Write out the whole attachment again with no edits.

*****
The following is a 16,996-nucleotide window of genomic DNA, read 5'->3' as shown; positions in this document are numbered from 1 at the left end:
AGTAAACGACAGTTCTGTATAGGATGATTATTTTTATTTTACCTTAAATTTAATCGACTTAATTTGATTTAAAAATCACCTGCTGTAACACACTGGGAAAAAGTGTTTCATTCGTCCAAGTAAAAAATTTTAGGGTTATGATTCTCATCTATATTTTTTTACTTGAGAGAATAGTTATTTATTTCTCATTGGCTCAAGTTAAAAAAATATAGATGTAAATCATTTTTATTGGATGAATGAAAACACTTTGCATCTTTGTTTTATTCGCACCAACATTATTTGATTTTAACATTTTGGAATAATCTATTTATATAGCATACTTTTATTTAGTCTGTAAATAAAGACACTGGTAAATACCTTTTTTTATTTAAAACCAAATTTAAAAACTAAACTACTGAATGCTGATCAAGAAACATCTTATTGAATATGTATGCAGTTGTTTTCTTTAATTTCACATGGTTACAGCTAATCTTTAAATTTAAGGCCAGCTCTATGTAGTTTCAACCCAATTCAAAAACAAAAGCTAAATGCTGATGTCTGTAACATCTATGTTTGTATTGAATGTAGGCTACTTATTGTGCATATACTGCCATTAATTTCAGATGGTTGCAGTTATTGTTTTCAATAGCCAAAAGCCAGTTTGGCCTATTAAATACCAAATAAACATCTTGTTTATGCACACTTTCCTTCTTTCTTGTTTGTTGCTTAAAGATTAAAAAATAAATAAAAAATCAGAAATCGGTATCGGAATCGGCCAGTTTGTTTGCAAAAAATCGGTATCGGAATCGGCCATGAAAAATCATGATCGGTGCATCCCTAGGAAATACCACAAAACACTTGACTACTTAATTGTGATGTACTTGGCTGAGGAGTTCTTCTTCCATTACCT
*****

The following is a 16,996-nucleotide window of genomic DNA, read 5'->3' as shown; positions in this document are numbered from 1 at the left end:
AGTAAACGACAGTTCTGTATAGGATGATTATTTTTATTTTACCTTAAATTTAATCGACTTAATTTGATTTAAAAATCACCTGCTGTAACACACTGGGAAAAAGTGTTTCATTCGTCCAAGTAAAAAATTTTAGGGTTATGATTCTCATCTATATTTTTTTACTTGAGAGAATAGTTATTTATTTCTCATTGGCTCAAGTTAAAAAAATATAGATGTAAATCATTTTTATTGGATGAATGAAAACACTTTGCATCTTTGTTTTATTCGCACCAACATTATTTGATTTTAACATTTTGGAATAATCTATTTATATAGCATACTTTTATTTAGTCTGTAAATAAAGACACTGGTAAATACCTTTTTTTATTTAAAACCAAATTTAAAAACTAAACTACTGAATGCTGATCAAGAAACATCTTATTGAATATGTATGCAGTTGTTTTCTTTAATTTCACATGGTTACAGCTAATCTTTAAATTTAAGGCCAGCTCTATGTAGTTTCAACCCAATTCAAAAACAAAAGCTAAATGCTGATGTCTGTAACATCTATGTTTGTATTGAATGTAGGCTACTTATTGTGCATATACTGCCATTAATTTCAGATGGTTGCAGTTATTGTTTTCAATAGCCAAAAGCCAGTTTGGCCTATTAAATACCAAATAAACATCTTGTTTATGCACACTTTCCTTCTTTCTTGTTTGTTGCTTAAAGATTAAAAAATAAATAAAAAATCAGAAATCGGTATCGGAATCGGCCAGTTTGTTTGCAAAAAATCGGTATCGGAATCGGCCATGAAAAATCATGATCGGTGCATCCCTAGGAAATACCACAAAACACTTGACTACTTAATTGTGATGTACTTGGCTGAGGAGTTCTTCTTCCATTACCT